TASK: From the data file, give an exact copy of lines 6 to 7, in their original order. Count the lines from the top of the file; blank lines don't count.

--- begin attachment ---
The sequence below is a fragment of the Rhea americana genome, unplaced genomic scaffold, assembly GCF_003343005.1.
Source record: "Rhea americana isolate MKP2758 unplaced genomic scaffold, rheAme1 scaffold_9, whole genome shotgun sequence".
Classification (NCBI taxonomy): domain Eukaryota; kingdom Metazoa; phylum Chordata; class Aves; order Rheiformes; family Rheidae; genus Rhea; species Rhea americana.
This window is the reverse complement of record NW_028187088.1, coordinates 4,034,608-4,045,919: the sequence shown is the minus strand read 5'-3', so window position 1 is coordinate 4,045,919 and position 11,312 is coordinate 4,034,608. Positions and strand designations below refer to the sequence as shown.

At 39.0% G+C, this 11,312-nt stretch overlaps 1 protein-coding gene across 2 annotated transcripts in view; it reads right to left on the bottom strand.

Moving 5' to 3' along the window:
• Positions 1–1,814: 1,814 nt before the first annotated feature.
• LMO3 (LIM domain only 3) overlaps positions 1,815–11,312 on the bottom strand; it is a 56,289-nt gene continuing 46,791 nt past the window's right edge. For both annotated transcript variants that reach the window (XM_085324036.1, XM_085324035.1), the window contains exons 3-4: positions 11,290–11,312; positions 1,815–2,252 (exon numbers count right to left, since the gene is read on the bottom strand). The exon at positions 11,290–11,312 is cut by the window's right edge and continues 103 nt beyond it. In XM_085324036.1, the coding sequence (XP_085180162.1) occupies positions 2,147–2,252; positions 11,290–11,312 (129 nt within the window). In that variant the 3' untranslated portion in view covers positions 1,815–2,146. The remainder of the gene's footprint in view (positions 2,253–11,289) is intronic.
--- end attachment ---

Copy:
Moving 5' to 3' along the window:
• Positions 1–1,814: 1,814 nt before the first annotated feature.